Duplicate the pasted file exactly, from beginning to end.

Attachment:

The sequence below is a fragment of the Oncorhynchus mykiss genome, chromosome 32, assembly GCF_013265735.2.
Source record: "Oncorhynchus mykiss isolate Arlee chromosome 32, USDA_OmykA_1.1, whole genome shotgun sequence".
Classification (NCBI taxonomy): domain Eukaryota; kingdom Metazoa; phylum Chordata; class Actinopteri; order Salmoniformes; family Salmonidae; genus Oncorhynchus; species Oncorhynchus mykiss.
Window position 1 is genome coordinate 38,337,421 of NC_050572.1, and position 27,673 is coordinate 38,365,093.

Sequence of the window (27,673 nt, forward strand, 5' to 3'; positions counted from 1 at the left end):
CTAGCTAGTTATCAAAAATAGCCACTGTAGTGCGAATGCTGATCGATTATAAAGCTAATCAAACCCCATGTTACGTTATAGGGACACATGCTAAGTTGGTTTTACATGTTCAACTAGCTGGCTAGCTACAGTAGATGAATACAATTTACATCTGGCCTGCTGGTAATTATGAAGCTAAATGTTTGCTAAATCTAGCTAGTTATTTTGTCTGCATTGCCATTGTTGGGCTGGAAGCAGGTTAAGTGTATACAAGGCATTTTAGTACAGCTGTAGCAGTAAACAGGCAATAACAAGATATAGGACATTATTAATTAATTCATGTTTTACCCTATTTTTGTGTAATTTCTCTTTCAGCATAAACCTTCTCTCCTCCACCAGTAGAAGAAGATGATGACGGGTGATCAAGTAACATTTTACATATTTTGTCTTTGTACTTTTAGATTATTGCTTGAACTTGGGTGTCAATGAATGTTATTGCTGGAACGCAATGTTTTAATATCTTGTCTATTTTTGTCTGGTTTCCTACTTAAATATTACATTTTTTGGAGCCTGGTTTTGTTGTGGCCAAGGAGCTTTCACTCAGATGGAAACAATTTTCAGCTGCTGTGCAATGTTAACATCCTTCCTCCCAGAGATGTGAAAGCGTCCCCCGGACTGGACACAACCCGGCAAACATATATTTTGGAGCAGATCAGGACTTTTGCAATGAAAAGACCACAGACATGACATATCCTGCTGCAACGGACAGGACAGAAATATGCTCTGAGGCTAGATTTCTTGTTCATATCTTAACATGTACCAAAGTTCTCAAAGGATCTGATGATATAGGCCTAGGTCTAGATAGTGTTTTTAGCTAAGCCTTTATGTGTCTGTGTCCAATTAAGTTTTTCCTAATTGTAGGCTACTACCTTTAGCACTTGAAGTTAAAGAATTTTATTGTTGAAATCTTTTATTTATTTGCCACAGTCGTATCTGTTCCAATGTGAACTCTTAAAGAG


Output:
The sequence below is a fragment of the Oncorhynchus mykiss genome, chromosome 32, assembly GCF_013265735.2.
Source record: "Oncorhynchus mykiss isolate Arlee chromosome 32, USDA_OmykA_1.1, whole genome shotgun sequence".
Classification (NCBI taxonomy): domain Eukaryota; kingdom Metazoa; phylum Chordata; class Actinopteri; order Salmoniformes; family Salmonidae; genus Oncorhynchus; species Oncorhynchus mykiss.
Window position 1 is genome coordinate 38,337,421 of NC_050572.1, and position 27,673 is coordinate 38,365,093.

Sequence of the window (27,673 nt, forward strand, 5' to 3'; positions counted from 1 at the left end):
CTAGCTAGTTATCAAAAATAGCCACTGTAGTGCGAATGCTGATCGATTATAAAGCTAATCAAACCCCATGTTACGTTATAGGGACACATGCTAAGTTGGTTTTACATGTTCAACTAGCTGGCTAGCTACAGTAGATGAATACAATTTACATCTGGCCTGCTGGTAATTATGAAGCTAAATGTTTGCTAAATCTAGCTAGTTATTTTGTCTGCATTGCCATTGTTGGGCTGGAAGCAGGTTAAGTGTATACAAGGCATTTTAGTACAGCTGTAGCAGTAAACAGGCAATAACAAGATATAGGACATTATTAATTAATTCATGTTTTACCCTATTTTTGTGTAATTTCTCTTTCAGCATAAACCTTCTCTCCTCCACCAGTAGAAGAAGATGATGACGGGTGATCAAGTAACATTTTACATATTTTGTCTTTGTACTTTTAGATTATTGCTTGAACTTGGGTGTCAATGAATGTTATTGCTGGAACGCAATGTTTTAATATCTTGTCTATTTTTGTCTGGTTTCCTACTTAAATATTACATTTTTTGGAGCCTGGTTTTGTTGTGGCCAAGGAGCTTTCACTCAGATGGAAACAATTTTCAGCTGCTGTGCAATGTTAACATCCTTCCTCCCAGAGATGTGAAAGCGTCCCCCGGACTGGACACAACCCGGCAAACATATATTTTGGAGCAGATCAGGACTTTTGCAATGAAAAGACCACAGACATGACATATCCTGCTGCAACGGACAGGACAGAAATATGCTCTGAGGCTAGATTTCTTGTTCATATCTTAACATGTACCAAAGTTCTCAAAGGATCTGATGATATAGGCCTAGGTCTAGATAGTGTTTTTAGCTAAGCCTTTATGTGTCTGTGTCCAATTAAGTTTTTCCTAATTGTAGGCTACTACCTTTAGCACTTGAAGTTAAAGAATTTTATTGTTGAAATCTTTTATTTATTTGCCACAGTCGTATCTGTTCCAATGTGAACTCTTAAAGAG